Really good advice for someone like me with only 10 hours dual and 22 hrs in Mosquito all alone not knowing what the heck I'm doing!
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#28
Rob Hall,

Yes, you are right but within the context of the Mosquito community I would not recommend a low time pilot go out and try to get himself into SWP and try to get out of it. I would recommend the pilot practice autorotations long before SWP. In the auto the pilot need only wrap the throttle back on if it’s not going well. In SWP if they don’t successfully get out of it, they will crash and may even induce low G mast bump in the process of trying to fight their way out of it. I'm all about them doing it with an instructor in another helicopter so they can get exposure to it and learn how to get out of it. I don't think recommending full down autos and getting into SWP is a very responsible thing to do in the Mosquito community. It can be done by all but at great risk to the pilot, machine and in the broader context we need to mitigate Mosquito crashes as it seems most of them are pilot induced anyway. I'm just looking at what we would gain by advocating these guys go out and self induce these emergency procedures vice what we stand to lose. It's just a conservative approach. It's the way I have always instructed. I would never actually pull an engine off line unless I was assured I could get it on the ground or fly away. Any other time, I would announce simulated engine failure and just limit the amount of torque the pilot could pull by guarding the collective successfully simulating the reduction in power but not actually taking away the contingency power in case the reaction was not correct.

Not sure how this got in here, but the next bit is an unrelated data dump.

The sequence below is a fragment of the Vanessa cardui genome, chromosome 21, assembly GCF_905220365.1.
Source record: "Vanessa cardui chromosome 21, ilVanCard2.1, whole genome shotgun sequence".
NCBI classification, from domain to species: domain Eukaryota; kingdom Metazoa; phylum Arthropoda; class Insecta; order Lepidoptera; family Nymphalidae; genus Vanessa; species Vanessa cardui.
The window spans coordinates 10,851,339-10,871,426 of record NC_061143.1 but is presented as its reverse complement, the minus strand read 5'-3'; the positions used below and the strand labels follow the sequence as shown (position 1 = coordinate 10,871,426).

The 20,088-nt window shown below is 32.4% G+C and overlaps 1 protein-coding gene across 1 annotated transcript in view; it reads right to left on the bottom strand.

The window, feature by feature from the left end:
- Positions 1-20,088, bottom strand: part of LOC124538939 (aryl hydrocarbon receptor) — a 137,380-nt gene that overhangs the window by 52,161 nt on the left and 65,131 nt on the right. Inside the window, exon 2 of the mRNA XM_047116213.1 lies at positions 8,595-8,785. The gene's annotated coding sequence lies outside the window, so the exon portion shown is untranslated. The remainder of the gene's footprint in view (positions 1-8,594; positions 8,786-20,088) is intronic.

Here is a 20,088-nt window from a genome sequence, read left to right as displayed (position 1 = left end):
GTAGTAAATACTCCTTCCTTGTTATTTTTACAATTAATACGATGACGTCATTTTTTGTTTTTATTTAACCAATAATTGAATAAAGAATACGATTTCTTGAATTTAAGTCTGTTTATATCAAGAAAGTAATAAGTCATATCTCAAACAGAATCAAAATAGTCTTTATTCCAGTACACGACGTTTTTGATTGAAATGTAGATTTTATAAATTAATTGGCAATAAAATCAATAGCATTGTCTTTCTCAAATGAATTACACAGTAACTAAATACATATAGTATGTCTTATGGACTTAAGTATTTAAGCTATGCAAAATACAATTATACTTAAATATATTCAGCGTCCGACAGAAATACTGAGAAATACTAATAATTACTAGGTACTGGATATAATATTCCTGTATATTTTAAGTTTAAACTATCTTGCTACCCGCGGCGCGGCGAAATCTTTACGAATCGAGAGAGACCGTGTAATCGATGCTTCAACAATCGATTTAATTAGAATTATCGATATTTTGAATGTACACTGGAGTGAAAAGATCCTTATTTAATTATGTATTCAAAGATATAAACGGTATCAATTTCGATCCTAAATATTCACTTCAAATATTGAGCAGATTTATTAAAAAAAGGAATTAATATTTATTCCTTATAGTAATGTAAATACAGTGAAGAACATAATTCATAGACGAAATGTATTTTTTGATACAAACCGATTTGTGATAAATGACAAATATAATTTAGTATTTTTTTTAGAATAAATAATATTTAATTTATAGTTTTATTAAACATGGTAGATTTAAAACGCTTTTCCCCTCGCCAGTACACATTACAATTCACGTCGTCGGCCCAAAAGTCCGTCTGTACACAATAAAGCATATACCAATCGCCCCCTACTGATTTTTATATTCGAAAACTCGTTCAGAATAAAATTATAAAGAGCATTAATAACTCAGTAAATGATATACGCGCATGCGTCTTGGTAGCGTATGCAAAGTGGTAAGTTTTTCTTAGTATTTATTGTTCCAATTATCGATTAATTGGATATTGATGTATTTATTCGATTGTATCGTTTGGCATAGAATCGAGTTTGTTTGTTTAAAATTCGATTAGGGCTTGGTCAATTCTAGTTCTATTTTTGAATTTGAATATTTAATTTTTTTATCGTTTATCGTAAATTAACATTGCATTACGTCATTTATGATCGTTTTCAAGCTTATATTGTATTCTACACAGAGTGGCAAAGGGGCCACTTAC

As for the Aussie Blackhawk that got into settling with power near the ship, I would say that you never do agile maneuvering around a ship. The relatives (turbulent winds) that come from the superstructures of the ship are known to destroy lift on the downwind side. I doubt that the Hawk actually got into SWP in the sense of being in VRS but rather from being in down drafting turbulent air behind the line of demarcation. I don’t know all the particulars of that situation but right off the bat it sounds like the pilot broke some of the fundamental safety rules of flying. Once again a perfect example of someone getting themselves into a bad situation. This implies to our audience here that SWP can sneak up on you at any point and BAM!... you are now in full fledged VRS, but it just doesn't happen that way.